Contribution: X.-Y.Z. and X.-J.H. conceived and designed the study; X.-X.Y. and X.-H.C. conducted the in vitro experiments; Z.-L.X., Y.-J.C., X.-S.Z., Y.W., L.-P.X., K.-Y.L., X.-H.Z., and M.-R.H. performed the clinical examination; X.-Y.Z. and X.-J.H. analyzed and interpreted the data; X.-J.H. and X.-Y.Z. wrote the manuscript; and all authors read and approved the final manuscript.

Conflict-of-interest disclosure: The authors declare no competing financial interests.

Correspondence: Xiao-Jun Huang, Peking University People’s Hospital, Peking University Institute of Hematology, National Clinical Research Center for Hematologic Disease, Peking-Tsinghua Center for Life Sciences, and Beijing Engineering Laboratory for Cellular Therapy, 11 Xizhimen South St, Beijing 100044, China; e-mail: huangxiaojun@bjmu.edu.cn.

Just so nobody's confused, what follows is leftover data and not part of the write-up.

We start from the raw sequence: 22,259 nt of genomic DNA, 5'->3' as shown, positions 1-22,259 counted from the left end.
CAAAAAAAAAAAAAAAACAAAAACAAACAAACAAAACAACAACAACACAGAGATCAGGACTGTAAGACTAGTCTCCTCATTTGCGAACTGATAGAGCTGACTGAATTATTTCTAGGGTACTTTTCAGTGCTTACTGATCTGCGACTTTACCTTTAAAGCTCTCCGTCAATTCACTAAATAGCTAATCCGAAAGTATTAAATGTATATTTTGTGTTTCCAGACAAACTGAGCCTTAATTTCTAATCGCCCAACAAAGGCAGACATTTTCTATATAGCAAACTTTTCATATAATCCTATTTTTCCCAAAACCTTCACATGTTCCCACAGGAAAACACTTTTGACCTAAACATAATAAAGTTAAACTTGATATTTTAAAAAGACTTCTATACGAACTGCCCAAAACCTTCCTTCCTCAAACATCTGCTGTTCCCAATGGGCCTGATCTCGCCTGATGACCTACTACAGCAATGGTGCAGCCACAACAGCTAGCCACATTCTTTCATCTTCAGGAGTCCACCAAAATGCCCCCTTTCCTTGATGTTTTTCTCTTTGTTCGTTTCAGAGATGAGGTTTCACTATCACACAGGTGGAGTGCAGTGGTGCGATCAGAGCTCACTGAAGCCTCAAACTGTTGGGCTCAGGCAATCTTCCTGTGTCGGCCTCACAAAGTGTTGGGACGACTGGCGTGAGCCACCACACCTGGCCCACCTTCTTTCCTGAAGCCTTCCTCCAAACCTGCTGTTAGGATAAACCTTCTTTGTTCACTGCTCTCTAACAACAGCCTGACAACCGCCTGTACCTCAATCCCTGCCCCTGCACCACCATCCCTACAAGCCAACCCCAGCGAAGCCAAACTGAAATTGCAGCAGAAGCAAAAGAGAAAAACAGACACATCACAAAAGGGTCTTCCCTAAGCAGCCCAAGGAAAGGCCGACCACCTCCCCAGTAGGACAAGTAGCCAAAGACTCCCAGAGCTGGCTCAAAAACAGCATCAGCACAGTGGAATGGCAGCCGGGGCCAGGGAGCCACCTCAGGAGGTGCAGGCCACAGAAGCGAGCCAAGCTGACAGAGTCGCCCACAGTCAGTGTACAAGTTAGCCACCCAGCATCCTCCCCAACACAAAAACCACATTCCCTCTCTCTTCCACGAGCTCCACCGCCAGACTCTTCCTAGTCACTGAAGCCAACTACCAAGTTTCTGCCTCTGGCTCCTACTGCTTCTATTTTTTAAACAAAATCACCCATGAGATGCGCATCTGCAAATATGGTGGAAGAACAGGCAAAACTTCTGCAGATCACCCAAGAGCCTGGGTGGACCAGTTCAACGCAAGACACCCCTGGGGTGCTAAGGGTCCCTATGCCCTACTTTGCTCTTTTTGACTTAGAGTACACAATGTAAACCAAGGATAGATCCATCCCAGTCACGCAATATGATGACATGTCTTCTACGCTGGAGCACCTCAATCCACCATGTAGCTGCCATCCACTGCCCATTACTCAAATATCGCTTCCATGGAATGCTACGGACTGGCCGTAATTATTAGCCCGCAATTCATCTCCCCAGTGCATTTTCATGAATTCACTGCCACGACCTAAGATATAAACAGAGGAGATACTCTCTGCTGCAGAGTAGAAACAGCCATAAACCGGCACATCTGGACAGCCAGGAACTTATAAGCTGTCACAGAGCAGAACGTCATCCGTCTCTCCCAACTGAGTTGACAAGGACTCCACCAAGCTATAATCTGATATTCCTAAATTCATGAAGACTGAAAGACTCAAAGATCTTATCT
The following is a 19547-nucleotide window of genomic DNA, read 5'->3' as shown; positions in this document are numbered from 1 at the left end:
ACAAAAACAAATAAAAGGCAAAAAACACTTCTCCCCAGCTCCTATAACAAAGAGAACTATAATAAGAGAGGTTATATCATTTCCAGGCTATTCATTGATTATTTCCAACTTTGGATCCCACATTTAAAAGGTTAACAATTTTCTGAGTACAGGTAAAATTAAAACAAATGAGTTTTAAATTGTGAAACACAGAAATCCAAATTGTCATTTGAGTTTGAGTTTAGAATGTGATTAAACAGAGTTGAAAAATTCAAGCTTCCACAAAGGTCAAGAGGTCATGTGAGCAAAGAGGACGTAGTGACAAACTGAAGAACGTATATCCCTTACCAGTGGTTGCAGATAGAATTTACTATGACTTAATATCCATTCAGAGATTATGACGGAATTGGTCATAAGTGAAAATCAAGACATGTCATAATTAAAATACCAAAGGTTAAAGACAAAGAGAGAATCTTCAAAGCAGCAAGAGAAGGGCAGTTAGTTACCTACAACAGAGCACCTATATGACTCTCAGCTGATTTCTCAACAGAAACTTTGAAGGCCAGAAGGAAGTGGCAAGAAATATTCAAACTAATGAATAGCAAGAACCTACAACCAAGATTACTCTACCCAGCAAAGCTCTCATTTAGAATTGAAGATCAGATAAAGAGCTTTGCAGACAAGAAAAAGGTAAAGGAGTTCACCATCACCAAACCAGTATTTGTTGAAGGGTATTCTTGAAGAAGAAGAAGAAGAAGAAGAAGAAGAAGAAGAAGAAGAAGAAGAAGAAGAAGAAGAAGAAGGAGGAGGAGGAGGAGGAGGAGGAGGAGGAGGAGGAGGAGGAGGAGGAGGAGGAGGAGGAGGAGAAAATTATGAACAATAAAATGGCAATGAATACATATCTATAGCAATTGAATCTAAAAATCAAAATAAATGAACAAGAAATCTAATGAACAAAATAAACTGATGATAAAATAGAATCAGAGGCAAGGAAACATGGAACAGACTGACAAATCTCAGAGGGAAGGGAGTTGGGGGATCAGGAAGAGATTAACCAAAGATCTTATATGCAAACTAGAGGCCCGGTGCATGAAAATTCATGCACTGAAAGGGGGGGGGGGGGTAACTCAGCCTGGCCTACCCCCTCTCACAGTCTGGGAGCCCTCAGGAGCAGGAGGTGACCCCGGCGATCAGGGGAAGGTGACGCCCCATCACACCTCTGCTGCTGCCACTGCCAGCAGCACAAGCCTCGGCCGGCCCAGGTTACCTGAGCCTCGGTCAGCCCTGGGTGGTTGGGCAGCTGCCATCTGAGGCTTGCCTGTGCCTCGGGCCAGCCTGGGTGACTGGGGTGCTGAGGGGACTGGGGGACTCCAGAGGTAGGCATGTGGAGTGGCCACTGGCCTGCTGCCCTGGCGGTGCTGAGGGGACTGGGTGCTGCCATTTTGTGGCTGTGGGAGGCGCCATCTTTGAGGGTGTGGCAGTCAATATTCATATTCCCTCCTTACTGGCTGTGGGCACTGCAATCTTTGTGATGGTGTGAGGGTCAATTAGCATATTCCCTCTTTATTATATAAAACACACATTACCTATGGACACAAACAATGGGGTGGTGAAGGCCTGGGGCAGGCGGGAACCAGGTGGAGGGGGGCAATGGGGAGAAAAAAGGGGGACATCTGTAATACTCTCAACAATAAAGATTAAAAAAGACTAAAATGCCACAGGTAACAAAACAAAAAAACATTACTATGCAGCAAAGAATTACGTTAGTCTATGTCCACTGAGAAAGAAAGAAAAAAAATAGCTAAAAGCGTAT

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Author notes

For original data, please e-mail the corresponding author, Xiao-Jun Huang (huangxiaojun@bjmu.edu.cn).

The full-text version of this article contains a data supplement.

Supplemental data